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TIFF 2015 Review: Office

15 September 2015 / by Lauren Malyk (author)
 (photo: Office - Johnnie To, China/Hong Kong)
/ (photo: Office - Johnnie To, China/Hong Kong)

The Office is a musical about an office during the financial collapse. It’s a mixture of The Wolf of Wall Street and the classic Wall Street, if they were a Chinese musical. I know, it sounds like an impossible movie to make, but Johnnie To pulls it off.

To is usually known for his amazing climatic action films, but this time he said at TIFF's short Q&A he wanted to experiment with the concept of the musical and 3D film. Yes, it’s still a musical, so the characters are singing about their feelings but he mixes in perfect comedic timing and office politics in what’s supposed to be a somewhat boring setting.

As for the music, it was catchy but not super memorable. As of writing this review, I can remember two or three song tunes max. And the 3D was a cool idea, but I’m not sure it was utilized to it’s full extent, since the film is supposed to be more about the interweaving relationships between the employees.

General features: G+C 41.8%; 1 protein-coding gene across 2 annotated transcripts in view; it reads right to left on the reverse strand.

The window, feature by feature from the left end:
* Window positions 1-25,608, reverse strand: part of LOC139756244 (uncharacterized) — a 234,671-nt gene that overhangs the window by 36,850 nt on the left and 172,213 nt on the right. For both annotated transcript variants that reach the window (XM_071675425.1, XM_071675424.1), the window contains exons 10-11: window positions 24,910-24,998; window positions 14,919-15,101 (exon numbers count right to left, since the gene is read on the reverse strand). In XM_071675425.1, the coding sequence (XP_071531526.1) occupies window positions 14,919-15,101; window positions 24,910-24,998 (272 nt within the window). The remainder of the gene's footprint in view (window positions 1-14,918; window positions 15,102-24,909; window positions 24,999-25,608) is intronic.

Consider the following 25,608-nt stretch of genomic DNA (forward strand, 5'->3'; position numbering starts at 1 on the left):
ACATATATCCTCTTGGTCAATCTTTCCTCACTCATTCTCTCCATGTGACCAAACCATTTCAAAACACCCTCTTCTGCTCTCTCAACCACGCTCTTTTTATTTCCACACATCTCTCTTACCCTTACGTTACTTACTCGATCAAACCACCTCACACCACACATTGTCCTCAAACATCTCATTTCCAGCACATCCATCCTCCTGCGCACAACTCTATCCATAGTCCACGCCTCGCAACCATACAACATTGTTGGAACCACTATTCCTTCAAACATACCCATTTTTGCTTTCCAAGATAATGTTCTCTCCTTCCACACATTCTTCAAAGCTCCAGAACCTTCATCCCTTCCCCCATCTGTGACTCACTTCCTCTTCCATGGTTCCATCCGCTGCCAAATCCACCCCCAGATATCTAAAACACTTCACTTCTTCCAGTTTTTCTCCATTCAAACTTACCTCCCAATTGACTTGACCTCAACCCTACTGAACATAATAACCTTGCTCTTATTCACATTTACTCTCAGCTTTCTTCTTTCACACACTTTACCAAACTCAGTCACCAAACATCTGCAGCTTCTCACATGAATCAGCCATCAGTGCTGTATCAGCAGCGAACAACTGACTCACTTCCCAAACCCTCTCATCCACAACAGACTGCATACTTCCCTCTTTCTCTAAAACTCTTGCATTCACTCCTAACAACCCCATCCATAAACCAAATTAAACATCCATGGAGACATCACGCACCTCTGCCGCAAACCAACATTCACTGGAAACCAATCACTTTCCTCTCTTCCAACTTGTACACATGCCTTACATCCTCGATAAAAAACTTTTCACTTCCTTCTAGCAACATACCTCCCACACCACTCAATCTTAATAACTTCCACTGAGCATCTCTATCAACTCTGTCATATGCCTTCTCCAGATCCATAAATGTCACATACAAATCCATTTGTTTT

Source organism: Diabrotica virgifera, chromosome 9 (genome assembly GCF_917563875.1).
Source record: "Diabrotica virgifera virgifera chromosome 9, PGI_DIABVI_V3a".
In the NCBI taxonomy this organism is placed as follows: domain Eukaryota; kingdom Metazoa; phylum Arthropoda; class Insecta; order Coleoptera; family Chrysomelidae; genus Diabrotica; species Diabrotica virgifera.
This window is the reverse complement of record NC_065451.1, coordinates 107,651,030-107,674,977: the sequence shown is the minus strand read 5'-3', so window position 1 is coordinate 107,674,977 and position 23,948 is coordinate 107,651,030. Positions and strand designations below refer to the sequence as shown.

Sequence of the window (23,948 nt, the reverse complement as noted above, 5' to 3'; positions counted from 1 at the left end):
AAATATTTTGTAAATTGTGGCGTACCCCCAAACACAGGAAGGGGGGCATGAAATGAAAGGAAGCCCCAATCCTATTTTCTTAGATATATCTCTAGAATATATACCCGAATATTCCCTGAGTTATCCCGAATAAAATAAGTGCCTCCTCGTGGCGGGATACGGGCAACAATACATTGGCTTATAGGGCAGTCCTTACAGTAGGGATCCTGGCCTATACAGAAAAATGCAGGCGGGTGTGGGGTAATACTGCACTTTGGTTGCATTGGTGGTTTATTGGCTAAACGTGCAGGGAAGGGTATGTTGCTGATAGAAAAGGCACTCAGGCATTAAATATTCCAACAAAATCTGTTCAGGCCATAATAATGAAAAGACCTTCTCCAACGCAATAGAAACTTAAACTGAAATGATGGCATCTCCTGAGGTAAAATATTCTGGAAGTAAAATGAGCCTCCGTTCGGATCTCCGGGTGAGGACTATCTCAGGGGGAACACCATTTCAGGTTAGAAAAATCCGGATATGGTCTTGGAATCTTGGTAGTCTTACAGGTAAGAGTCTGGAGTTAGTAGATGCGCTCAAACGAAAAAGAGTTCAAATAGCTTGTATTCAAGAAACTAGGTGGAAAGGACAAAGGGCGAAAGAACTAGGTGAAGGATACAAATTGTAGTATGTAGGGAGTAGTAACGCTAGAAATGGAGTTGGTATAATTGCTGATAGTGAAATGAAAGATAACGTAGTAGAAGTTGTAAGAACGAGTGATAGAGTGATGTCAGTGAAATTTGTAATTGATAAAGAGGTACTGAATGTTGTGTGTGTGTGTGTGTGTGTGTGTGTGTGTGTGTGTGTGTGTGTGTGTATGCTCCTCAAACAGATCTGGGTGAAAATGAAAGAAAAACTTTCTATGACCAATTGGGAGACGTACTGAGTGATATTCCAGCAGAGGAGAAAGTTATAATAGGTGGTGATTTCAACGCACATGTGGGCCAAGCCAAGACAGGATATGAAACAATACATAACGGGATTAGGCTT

That being said, the acting in this film is superb. At times, the singing assistants and secretaries reminded me of worker bees - all uniform in their actions, dressed to perfection and hypnotized by the idea of fortune and fame. All are willing to do anything to learn the secrets to success and aim to be the perfect example of an employee.

Meanwhile, we have a main cast of typical office characters like the eager employee, the newbie employee, the materialistic marketer, the workaholic, the office politics player, the CEO and his right hand.

It is worth seeing the film for the set design alone. Stories and worlds are presented through the use of beam lights in different colors, each highlighting the purpose and difference between the different spaces.

The message behind the story is to not lose yourself in your work. It’s about not losing your morals in the pursuit of ambitions and it’s definitely not about being the perfect worker bee.

9/10

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The author

Lauren Malyk

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